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Yo­gyakarta may soon see its first sul­tana with a re­cent court rul­ing al­low­ing Sul­tan Ha­mengkubu­wono X to name his daugh­ter suc­ces­sor to the throne.

Tra­di­tion­ally, the line of suc­ces­sion is al­ways male but a re­cent Con­sti­tu­tional Court ruled in favour of a ju­di­cial re­view pe­ti­tion fight­ing a 2012 Law on Yo­gyakarta’s spe­cial sta­tus, which had in­tro­duced gen­der equal­ity to the suc­ces­sion of the Yo­gyakarta sul­tanate.

“The state shall treat men and women equally. It is in the Con­sti­tu­tion,” the sul­tan said in Yo­gyakarta on Thurs­day, as quoted by The Jakarta Post.

The sul­tan called on the com­mu­nity, as well as his fam­ily mem­bers, to sup­port the rul­ing and ac­cept the out­come.

“Like it or not, the court’s rul­ing must be ac­cepted. The law is about [ Yo­gyakarta’s] gov­er­nor any­way, and does not di­rectly cor­re­spond to kra­ton paugeran [palace reg­u­la­tions],” he said.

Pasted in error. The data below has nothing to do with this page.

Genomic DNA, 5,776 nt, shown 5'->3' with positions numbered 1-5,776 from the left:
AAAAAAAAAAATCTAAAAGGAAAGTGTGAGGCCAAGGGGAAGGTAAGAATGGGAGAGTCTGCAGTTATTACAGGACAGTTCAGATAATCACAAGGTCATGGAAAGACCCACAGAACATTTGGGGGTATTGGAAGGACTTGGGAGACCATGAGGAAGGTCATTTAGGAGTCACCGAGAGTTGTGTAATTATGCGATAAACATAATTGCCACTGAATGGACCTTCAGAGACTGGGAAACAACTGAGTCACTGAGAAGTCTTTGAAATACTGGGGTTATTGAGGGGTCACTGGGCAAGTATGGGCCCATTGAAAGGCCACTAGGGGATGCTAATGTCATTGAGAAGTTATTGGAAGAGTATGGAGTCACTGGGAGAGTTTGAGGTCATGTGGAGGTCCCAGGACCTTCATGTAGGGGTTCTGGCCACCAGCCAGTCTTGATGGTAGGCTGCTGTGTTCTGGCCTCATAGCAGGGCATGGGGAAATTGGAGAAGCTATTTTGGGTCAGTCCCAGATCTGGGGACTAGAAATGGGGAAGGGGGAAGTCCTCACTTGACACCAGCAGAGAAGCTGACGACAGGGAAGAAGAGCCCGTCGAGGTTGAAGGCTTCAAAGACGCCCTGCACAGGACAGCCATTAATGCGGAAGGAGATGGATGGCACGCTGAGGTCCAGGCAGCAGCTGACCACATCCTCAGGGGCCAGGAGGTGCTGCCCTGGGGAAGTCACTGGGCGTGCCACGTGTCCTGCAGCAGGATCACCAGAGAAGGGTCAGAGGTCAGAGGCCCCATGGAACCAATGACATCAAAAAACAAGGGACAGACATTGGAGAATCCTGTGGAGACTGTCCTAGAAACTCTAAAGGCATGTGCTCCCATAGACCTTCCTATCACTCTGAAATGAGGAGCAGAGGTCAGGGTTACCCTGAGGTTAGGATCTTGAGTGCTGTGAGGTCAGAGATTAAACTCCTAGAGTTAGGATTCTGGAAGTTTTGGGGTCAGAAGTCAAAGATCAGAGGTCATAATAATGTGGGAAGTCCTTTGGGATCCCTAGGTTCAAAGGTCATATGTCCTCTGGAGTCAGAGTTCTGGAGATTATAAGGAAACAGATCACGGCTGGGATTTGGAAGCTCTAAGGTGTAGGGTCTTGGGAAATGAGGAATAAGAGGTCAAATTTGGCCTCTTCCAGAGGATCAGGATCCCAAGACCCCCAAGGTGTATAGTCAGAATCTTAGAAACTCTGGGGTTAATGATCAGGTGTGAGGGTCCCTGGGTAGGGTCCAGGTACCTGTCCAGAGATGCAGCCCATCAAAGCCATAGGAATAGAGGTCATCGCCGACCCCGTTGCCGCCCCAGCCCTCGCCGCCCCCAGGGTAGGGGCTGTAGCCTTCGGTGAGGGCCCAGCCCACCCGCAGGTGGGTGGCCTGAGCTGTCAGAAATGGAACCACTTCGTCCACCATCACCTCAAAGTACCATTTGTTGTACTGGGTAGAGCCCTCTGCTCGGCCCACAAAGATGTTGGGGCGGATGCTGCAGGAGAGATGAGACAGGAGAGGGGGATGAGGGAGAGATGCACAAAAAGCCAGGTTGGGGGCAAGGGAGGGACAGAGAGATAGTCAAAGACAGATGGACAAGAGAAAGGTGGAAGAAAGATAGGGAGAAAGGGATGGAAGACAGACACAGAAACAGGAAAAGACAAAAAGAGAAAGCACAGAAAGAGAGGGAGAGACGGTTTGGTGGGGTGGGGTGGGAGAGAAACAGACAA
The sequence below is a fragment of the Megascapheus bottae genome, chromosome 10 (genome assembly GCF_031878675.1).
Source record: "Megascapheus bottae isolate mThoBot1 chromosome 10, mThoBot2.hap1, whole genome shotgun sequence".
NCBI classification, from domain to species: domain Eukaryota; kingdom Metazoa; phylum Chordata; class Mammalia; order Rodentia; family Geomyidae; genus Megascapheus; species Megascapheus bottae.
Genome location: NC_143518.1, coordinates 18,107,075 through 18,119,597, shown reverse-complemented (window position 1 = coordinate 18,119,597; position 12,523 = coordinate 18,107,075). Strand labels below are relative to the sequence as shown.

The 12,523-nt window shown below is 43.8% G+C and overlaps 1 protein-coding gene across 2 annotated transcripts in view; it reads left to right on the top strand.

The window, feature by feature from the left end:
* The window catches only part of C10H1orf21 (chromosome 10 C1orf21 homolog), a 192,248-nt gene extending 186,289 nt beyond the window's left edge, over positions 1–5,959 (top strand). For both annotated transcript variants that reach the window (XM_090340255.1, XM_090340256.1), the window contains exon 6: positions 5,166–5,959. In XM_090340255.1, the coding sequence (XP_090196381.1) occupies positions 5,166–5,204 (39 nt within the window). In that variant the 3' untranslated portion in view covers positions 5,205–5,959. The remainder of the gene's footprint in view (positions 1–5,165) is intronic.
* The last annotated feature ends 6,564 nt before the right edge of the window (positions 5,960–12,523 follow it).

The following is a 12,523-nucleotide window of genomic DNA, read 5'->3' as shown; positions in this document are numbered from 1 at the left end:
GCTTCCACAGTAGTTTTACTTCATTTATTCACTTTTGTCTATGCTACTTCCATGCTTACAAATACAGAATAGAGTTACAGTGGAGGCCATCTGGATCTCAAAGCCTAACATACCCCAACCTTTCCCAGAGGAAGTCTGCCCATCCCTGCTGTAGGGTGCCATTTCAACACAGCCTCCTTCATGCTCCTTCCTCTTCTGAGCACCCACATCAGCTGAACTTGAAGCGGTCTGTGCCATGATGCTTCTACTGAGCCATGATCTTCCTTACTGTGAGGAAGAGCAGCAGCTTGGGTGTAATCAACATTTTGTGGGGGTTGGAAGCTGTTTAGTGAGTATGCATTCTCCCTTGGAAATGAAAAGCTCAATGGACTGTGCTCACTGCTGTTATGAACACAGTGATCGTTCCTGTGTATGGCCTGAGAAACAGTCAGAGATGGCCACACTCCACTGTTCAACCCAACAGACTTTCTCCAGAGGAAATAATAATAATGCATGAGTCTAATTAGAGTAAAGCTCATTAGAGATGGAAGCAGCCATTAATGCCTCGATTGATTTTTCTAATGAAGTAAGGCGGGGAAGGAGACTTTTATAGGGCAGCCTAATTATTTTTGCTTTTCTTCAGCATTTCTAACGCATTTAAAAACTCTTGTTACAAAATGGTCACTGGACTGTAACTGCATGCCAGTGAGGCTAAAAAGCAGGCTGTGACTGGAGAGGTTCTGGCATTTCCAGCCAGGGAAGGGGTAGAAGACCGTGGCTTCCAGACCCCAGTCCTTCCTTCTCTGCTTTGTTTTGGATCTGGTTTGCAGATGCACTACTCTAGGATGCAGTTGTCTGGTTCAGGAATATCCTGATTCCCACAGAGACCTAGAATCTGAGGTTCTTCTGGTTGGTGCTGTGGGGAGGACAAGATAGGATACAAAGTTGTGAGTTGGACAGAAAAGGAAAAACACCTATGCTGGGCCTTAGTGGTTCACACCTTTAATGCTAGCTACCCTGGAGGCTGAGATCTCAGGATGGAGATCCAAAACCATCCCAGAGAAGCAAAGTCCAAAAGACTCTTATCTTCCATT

The pe­ti­tion had been filed to the Con­sti­tu­tional Court in September 2016 af­ter a fam­ily fall- out over the sul­tan’s de­ci­sion.

Ha­mengkubu­wono has five daugh­ters and no sons, and is­sued a royal procla­ma­tion in 2015 ap­point­ing daugh­ter GKR Mangkubumi crown princess.

The an­nounce­ment proved un­pop­u­lar in the Cen­tral Java city, with Yo­gykar­tans say­ing only a man should be a sul­tan as is tra­di­tional in the Ja­vanese Palace. Crit­ics say Ha­mengkubu­wono’s brother should be the next in line to the throne.

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